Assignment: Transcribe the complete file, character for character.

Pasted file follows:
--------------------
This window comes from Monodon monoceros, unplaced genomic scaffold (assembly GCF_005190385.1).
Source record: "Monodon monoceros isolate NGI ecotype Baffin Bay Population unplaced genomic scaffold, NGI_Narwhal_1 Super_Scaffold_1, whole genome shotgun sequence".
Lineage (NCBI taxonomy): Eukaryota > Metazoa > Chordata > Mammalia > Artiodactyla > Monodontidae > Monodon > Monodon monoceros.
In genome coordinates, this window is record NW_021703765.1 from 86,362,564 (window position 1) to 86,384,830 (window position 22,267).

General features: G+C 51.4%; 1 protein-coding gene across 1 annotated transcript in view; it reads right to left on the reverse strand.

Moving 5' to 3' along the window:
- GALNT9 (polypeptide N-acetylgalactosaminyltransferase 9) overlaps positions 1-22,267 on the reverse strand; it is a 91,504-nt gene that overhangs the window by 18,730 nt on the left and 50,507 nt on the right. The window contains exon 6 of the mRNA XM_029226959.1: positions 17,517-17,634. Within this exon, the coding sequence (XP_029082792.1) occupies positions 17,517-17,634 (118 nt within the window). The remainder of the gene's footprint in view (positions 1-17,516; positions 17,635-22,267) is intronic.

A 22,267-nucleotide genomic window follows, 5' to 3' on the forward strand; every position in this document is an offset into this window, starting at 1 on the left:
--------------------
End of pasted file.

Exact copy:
This window comes from Monodon monoceros, unplaced genomic scaffold (assembly GCF_005190385.1).
Source record: "Monodon monoceros isolate NGI ecotype Baffin Bay Population unplaced genomic scaffold, NGI_Narwhal_1 Super_Scaffold_1, whole genome shotgun sequence".
Lineage (NCBI taxonomy): Eukaryota > Metazoa > Chordata > Mammalia > Artiodactyla > Monodontidae > Monodon > Monodon monoceros.
In genome coordinates, this window is record NW_021703765.1 from 86,362,564 (window position 1) to 86,384,830 (window position 22,267).

General features: G+C 51.4%; 1 protein-coding gene across 1 annotated transcript in view; it reads right to left on the reverse strand.

Moving 5' to 3' along the window:
- GALNT9 (polypeptide N-acetylgalactosaminyltransferase 9) overlaps positions 1-22,267 on the reverse strand; it is a 91,504-nt gene that overhangs the window by 18,730 nt on the left and 50,507 nt on the right. The window contains exon 6 of the mRNA XM_029226959.1: positions 17,517-17,634. Within this exon, the coding sequence (XP_029082792.1) occupies positions 17,517-17,634 (118 nt within the window). The remainder of the gene's footprint in view (positions 1-17,516; positions 17,635-22,267) is intronic.

A 22,267-nucleotide genomic window follows, 5' to 3' on the forward strand; every position in this document is an offset into this window, starting at 1 on the left: